Perpetually Unfinished
Tuesday, November 30, 2004
I'm not happy with myself.  I haven't been for a while, but I just let my life roll along through inertia, without lifting a finger to change anything.

There's always been this duality in the way I treat myself.  I get bitterly critical and angry at myself for my faults, of which there are many.  And then in reaction to how unfair I know I'm being to myself, I'll flip things around and let everything slide and rationalize letting myself do pretty much anything.  I jerk back and forth between those extremes.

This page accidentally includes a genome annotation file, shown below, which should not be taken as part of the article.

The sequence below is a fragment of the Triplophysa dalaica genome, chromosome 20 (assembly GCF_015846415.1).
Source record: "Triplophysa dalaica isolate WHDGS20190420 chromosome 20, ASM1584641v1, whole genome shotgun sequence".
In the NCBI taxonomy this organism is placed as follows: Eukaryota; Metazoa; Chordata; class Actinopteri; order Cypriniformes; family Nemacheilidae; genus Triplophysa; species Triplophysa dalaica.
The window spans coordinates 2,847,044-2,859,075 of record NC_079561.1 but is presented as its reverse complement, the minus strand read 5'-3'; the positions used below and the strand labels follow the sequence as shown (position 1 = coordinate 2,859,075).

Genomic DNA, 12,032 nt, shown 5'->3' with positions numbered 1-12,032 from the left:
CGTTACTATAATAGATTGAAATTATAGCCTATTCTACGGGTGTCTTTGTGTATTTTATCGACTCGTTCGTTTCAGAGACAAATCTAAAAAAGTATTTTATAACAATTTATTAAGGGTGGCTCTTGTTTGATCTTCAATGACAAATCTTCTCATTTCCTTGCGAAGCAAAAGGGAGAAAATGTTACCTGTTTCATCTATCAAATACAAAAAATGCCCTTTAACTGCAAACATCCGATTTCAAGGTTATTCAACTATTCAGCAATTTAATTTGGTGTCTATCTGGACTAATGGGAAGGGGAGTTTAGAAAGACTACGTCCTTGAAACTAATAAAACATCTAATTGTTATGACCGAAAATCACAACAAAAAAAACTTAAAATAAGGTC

Recently it's been especially bad-- really, it's just been especially stupid. Sometimes I'll be in a good groove, and then my self-criticism pushes me to accomplish what I want to, and my self-tolerance jumps in to make sure I relax and appreciate what a good job I'm doing, and everything's fine. But not right now. No, now I just get upset with myself and call myself pathetic and lazy and worthless; and then I think about how lousy that makes me feel and decide I need to baby myself so I can feel better before I get around to actually changing things. In other words, it's long stretches of lethargy punctuated by short and frequent bursts of self-loathing. I don't push myself to exercise.  I don't push myself to socialize.  I don't push myself to do much for Peace Project. I don't push myself to do dishes or laundry. I just sit around.